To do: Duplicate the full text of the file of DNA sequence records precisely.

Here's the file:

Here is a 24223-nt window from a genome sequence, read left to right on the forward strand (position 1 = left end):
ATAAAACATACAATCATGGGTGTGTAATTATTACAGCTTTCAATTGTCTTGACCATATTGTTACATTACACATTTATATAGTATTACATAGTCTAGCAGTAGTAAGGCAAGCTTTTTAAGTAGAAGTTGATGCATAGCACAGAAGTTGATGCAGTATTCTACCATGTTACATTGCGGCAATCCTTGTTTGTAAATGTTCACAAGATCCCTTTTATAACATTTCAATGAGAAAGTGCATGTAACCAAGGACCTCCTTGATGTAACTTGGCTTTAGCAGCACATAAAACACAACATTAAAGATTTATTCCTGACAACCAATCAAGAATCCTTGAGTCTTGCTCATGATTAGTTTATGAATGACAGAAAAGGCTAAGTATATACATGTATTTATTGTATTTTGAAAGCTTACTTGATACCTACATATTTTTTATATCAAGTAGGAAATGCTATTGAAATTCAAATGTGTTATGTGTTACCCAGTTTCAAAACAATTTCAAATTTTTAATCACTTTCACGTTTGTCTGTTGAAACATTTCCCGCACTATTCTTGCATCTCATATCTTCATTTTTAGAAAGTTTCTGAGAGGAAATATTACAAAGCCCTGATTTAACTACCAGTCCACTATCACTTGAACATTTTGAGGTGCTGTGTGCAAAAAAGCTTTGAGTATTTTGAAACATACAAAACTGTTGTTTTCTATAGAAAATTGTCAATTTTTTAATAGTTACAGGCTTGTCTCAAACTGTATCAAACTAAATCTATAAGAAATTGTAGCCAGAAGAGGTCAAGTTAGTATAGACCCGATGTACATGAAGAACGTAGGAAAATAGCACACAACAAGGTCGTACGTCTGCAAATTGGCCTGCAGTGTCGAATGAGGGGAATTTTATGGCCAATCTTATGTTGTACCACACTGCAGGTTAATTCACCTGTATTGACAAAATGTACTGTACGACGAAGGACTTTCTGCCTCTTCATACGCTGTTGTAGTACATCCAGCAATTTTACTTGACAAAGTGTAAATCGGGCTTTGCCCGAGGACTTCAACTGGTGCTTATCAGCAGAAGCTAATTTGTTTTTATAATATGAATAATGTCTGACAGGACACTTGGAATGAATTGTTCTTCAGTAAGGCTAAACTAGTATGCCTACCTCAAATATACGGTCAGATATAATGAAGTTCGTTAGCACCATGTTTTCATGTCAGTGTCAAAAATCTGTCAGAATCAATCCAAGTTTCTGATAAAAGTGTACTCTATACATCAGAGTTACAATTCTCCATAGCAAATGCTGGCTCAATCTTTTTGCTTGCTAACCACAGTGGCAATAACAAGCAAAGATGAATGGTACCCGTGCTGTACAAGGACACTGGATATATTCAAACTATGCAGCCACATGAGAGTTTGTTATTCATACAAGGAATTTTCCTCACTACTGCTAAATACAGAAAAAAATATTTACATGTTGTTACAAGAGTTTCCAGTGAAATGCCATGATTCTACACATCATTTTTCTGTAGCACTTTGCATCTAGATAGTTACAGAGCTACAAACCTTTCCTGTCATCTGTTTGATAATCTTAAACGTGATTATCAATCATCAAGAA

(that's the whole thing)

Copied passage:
Here is a 24223-nt window from a genome sequence, read left to right on the forward strand (position 1 = left end):
ATAAAACATACAATCATGGGTGTGTAATTATTACAGCTTTCAATTGTCTTGACCATATTGTTACATTACACATTTATATAGTATTACATAGTCTAGCAGTAGTAAGGCAAGCTTTTTAAGTAGAAGTTGATGCATAGCACAGAAGTTGATGCAGTATTCTACCATGTTACATTGCGGCAATCCTTGTTTGTAAATGTTCACAAGATCCCTTTTATAACATTTCAATGAGAAAGTGCATGTAACCAAGGACCTCCTTGATGTAACTTGGCTTTAGCAGCACATAAAACACAACATTAAAGATTTATTCCTGACAACCAATCAAGAATCCTTGAGTCTTGCTCATGATTAGTTTATGAATGACAGAAAAGGCTAAGTATATACATGTATTTATTGTATTTTGAAAGCTTACTTGATACCTACATATTTTTTATATCAAGTAGGAAATGCTATTGAAATTCAAATGTGTTATGTGTTACCCAGTTTCAAAACAATTTCAAATTTTTAATCACTTTCACGTTTGTCTGTTGAAACATTTCCCGCACTATTCTTGCATCTCATATCTTCATTTTTAGAAAGTTTCTGAGAGGAAATATTACAAAGCCCTGATTTAACTACCAGTCCACTATCACTTGAACATTTTGAGGTGCTGTGTGCAAAAAAGCTTTGAGTATTTTGAAACATACAAAACTGTTGTTTTCTATAGAAAATTGTCAATTTTTTAATAGTTACAGGCTTGTCTCAAACTGTATCAAACTAAATCTATAAGAAATTGTAGCCAGAAGAGGTCAAGTTAGTATAGACCCGATGTACATGAAGAACGTAGGAAAATAGCACACAACAAGGTCGTACGTCTGCAAATTGGCCTGCAGTGTCGAATGAGGGGAATTTTATGGCCAATCTTATGTTGTACCACACTGCAGGTTAATTCACCTGTATTGACAAAATGTACTGTACGACGAAGGACTTTCTGCCTCTTCATACGCTGTTGTAGTACATCCAGCAATTTTACTTGACAAAGTGTAAATCGGGCTTTGCCCGAGGACTTCAACTGGTGCTTATCAGCAGAAGCTAATTTGTTTTTATAATATGAATAATGTCTGACAGGACACTTGGAATGAATTGTTCTTCAGTAAGGCTAAACTAGTATGCCTACCTCAAATATACGGTCAGATATAATGAAGTTCGTTAGCACCATGTTTTCATGTCAGTGTCAAAAATCTGTCAGAATCAATCCAAGTTTCTGATAAAAGTGTACTCTATACATCAGAGTTACAATTCTCCATAGCAAATGCTGGCTCAATCTTTTTGCTTGCTAACCACAGTGGCAATAACAAGCAAAGATGAATGGTACCCGTGCTGTACAAGGACACTGGATATATTCAAACTATGCAGCCACATGAGAGTTTGTTATTCATACAAGGAATTTTCCTCACTACTGCTAAATACAGAAAAAAATATTTACATGTTGTTACAAGAGTTTCCAGTGAAATGCCATGATTCTACACATCATTTTTCTGTAGCACTTTGCATCTAGATAGTTACAGAGCTACAAACCTTTCCTGTCATCTGTTTGATAATCTTAAACGTGATTATCAATCATCAAGAA